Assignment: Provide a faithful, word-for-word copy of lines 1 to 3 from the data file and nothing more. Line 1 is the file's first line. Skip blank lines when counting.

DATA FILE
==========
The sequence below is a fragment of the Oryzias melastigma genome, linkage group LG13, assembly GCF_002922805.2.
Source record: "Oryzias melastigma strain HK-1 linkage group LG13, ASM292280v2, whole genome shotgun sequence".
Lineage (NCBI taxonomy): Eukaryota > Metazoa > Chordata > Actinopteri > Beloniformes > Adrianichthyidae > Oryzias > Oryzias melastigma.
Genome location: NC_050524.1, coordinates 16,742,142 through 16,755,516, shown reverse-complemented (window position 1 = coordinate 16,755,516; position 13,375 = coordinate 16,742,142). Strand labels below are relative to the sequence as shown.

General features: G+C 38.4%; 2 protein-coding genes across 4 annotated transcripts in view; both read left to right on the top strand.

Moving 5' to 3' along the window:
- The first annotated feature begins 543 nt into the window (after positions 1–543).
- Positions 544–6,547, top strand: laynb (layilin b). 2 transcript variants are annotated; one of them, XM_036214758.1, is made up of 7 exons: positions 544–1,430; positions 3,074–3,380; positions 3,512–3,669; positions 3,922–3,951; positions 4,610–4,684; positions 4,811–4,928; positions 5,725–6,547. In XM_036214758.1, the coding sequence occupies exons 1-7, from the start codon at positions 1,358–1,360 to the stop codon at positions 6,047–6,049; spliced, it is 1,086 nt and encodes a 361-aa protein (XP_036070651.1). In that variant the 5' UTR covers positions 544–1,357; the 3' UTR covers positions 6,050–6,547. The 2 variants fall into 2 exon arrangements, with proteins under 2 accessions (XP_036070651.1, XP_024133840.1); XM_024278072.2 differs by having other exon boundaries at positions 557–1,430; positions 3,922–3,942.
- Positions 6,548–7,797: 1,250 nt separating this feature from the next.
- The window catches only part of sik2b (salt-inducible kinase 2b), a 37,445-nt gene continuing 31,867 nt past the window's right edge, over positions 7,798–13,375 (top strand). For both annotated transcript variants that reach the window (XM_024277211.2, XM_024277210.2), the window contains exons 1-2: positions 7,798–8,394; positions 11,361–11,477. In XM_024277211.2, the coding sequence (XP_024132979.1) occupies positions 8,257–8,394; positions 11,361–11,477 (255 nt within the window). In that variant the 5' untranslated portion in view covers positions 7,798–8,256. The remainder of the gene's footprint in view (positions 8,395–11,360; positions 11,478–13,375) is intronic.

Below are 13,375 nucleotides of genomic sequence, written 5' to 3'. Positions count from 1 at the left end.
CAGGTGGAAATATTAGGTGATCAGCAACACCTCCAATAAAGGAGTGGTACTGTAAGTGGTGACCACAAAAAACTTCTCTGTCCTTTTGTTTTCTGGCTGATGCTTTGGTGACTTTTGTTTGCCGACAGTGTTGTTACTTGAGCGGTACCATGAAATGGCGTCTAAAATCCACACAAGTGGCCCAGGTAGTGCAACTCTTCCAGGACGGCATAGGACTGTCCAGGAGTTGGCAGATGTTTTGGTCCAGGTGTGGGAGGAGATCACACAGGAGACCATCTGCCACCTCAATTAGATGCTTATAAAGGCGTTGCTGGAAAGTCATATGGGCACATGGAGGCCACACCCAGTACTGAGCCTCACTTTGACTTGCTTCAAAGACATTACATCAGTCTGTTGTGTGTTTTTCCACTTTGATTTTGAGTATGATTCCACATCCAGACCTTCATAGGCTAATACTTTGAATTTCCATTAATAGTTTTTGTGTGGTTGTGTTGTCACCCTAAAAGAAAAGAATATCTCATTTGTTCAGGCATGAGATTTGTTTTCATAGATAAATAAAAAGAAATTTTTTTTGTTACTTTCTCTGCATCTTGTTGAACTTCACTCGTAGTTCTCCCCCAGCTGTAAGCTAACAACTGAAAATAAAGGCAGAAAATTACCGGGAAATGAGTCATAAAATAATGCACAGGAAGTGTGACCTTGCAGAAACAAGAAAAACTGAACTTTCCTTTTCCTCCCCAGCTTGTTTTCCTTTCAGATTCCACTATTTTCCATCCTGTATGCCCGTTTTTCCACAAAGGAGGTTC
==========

The sequence below is a fragment of the Oryzias melastigma genome, linkage group LG13, assembly GCF_002922805.2.
Source record: "Oryzias melastigma strain HK-1 linkage group LG13, ASM292280v2, whole genome shotgun sequence".
Lineage (NCBI taxonomy): Eukaryota > Metazoa > Chordata > Actinopteri > Beloniformes > Adrianichthyidae > Oryzias > Oryzias melastigma.